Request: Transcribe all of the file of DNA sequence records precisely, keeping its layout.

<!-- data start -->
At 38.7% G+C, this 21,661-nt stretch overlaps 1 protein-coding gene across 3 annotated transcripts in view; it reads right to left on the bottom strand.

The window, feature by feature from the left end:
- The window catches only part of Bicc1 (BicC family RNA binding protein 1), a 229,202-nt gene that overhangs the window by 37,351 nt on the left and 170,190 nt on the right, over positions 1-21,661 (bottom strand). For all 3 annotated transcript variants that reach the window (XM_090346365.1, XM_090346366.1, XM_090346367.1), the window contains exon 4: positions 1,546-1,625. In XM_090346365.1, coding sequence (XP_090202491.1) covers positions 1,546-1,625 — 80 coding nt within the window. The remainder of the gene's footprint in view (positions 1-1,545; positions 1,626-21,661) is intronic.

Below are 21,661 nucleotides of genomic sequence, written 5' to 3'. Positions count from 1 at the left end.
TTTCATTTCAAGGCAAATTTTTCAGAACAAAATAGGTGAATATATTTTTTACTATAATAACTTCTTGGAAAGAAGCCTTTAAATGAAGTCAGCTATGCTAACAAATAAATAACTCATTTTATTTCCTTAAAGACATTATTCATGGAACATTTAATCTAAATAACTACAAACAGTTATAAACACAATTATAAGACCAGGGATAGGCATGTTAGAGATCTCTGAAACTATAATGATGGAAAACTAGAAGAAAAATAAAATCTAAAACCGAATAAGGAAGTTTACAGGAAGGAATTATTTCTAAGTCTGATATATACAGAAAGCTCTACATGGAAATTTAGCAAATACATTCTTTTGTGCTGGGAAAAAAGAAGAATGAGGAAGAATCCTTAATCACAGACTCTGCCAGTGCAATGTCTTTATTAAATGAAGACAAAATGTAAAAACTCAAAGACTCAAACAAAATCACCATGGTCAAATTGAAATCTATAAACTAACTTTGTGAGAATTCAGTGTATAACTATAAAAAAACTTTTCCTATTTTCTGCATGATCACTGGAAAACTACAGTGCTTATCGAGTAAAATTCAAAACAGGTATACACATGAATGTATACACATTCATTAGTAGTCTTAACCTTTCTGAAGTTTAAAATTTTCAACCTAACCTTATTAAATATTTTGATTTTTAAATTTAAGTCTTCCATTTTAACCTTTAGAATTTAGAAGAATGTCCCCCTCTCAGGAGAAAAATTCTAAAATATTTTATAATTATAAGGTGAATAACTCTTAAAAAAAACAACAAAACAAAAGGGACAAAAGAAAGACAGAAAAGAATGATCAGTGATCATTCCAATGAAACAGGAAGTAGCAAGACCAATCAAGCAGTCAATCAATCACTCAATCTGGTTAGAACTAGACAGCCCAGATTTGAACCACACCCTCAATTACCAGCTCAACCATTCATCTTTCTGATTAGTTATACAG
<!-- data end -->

At 38.7% G+C, this 21,661-nt stretch overlaps 1 protein-coding gene across 3 annotated transcripts in view; it reads right to left on the bottom strand.

The window, feature by feature from the left end:
- The window catches only part of Bicc1 (BicC family RNA binding protein 1), a 229,202-nt gene that overhangs the window by 37,351 nt on the left and 170,190 nt on the right, over positions 1-21,661 (bottom strand). For all 3 annotated transcript variants that reach the window (XM_090346365.1, XM_090346366.1, XM_090346367.1), the window contains exon 4: positions 1,546-1,625. In XM_090346365.1, coding sequence (XP_090202491.1) covers positions 1,546-1,625 — 80 coding nt within the window. The remainder of the gene's footprint in view (positions 1-1,545; positions 1,626-21,661) is intronic.

Below are 21,661 nucleotides of genomic sequence, written 5' to 3'. Positions count from 1 at the left end.
TTTCATTTCAAGGCAAATTTTTCAGAACAAAATAGGTGAATATATTTTTTACTATAATAACTTCTTGGAAAGAAGCCTTTAAATGAAGTCAGCTATGCTAACAAATAAATAACTCATTTTATTTCCTTAAAGACATTATTCATGGAACATTTAATCTAAATAACTACAAACAGTTATAAACACAATTATAAGACCAGGGATAGGCATGTTAGAGATCTCTGAAACTATAATGATGGAAAACTAGAAGAAAAATAAAATCTAAAACCGAATAAGGAAGTTTACAGGAAGGAATTATTTCTAAGTCTGATATATACAGAAAGCTCTACATGGAAATTTAGCAAATACATTCTTTTGTGCTGGGAAAAAAGAAGAATGAGGAAGAATCCTTAATCACAGACTCTGCCAGTGCAATGTCTTTATTAAATGAAGACAAAATGTAAAAACTCAAAGACTCAAACAAAATCACCATGGTCAAATTGAAATCTATAAACTAACTTTGTGAGAATTCAGTGTATAACTATAAAAAAACTTTTCCTATTTTCTGCATGATCACTGGAAAACTACAGTGCTTATCGAGTAAAATTCAAAACAGGTATACACATGAATGTATACACATTCATTAGTAGTCTTAACCTTTCTGAAGTTTAAAATTTTCAACCTAACCTTATTAAATATTTTGATTTTTAAATTTAAGTCTTCCATTTTAACCTTTAGAATTTAGAAGAATGTCCCCCTCTCAGGAGAAAAATTCTAAAATATTTTATAATTATAAGGTGAATAACTCTTAAAAAAAACAACAAAACAAAAGGGACAAAAGAAAGACAGAAAAGAATGATCAGTGATCATTCCAATGAAACAGGAAGTAGCAAGACCAATCAAGCAGTCAATCAATCACTCAATCTGGTTAGAACTAGACAGCCCAGATTTGAACCACACCCTCAATTACCAGCTCAACCATTCATCTTTCTGATTAGTTATACAG